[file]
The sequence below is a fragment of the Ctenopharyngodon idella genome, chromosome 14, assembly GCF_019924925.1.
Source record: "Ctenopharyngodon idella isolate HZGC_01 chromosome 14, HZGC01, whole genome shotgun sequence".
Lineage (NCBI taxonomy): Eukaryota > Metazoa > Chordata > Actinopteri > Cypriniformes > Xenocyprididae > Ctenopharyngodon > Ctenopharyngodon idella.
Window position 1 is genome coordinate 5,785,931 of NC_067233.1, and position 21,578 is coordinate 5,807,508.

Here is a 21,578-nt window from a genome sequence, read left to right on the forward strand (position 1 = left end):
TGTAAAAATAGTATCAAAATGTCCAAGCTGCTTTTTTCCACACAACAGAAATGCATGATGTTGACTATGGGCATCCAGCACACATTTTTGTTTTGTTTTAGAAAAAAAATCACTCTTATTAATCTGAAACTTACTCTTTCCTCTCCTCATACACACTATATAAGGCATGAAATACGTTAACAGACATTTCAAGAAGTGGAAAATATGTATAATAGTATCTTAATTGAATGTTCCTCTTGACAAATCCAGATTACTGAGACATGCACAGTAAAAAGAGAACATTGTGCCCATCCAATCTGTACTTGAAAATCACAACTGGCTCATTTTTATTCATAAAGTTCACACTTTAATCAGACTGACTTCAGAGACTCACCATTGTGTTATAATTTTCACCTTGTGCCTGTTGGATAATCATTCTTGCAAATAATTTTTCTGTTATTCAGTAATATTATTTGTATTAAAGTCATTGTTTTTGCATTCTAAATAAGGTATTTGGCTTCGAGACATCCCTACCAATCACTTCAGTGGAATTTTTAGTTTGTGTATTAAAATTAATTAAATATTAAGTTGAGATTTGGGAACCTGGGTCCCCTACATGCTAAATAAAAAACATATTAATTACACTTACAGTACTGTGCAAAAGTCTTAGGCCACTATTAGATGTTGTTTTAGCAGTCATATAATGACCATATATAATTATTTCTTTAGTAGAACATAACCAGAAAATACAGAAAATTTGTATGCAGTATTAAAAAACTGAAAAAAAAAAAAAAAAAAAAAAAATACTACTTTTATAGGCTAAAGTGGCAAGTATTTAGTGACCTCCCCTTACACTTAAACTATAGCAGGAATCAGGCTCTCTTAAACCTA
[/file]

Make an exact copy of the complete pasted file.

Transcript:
The sequence below is a fragment of the Ctenopharyngodon idella genome, chromosome 14, assembly GCF_019924925.1.
Source record: "Ctenopharyngodon idella isolate HZGC_01 chromosome 14, HZGC01, whole genome shotgun sequence".
Lineage (NCBI taxonomy): Eukaryota > Metazoa > Chordata > Actinopteri > Cypriniformes > Xenocyprididae > Ctenopharyngodon > Ctenopharyngodon idella.
Window position 1 is genome coordinate 5,785,931 of NC_067233.1, and position 21,578 is coordinate 5,807,508.

Here is a 21,578-nt window from a genome sequence, read left to right on the forward strand (position 1 = left end):
TGTAAAAATAGTATCAAAATGTCCAAGCTGCTTTTTTCCACACAACAGAAATGCATGATGTTGACTATGGGCATCCAGCACACATTTTTGTTTTGTTTTAGAAAAAAAATCACTCTTATTAATCTGAAACTTACTCTTTCCTCTCCTCATACACACTATATAAGGCATGAAATACGTTAACAGACATTTCAAGAAGTGGAAAATATGTATAATAGTATCTTAATTGAATGTTCCTCTTGACAAATCCAGATTACTGAGACATGCACAGTAAAAAGAGAACATTGTGCCCATCCAATCTGTACTTGAAAATCACAACTGGCTCATTTTTATTCATAAAGTTCACACTTTAATCAGACTGACTTCAGAGACTCACCATTGTGTTATAATTTTCACCTTGTGCCTGTTGGATAATCATTCTTGCAAATAATTTTTCTGTTATTCAGTAATATTATTTGTATTAAAGTCATTGTTTTTGCATTCTAAATAAGGTATTTGGCTTCGAGACATCCCTACCAATCACTTCAGTGGAATTTTTAGTTTGTGTATTAAAATTAATTAAATATTAAGTTGAGATTTGGGAACCTGGGTCCCCTACATGCTAAATAAAAAACATATTAATTACACTTACAGTACTGTGCAAAAGTCTTAGGCCACTATTAGATGTTGTTTTAGCAGTCATATAATGACCATATATAATTATTTCTTTAGTAGAACATAACCAGAAAATACAGAAAATTTGTATGCAGTATTAAAAAACTGAAAAAAAAAAAAAAAAAAAAAAAATACTACTTTTATAGGCTAAAGTGGCAAGTATTTAGTGACCTCCCCTTACACTTAAACTATAGCAGGAATCAGGCTCTCTTAAACCTA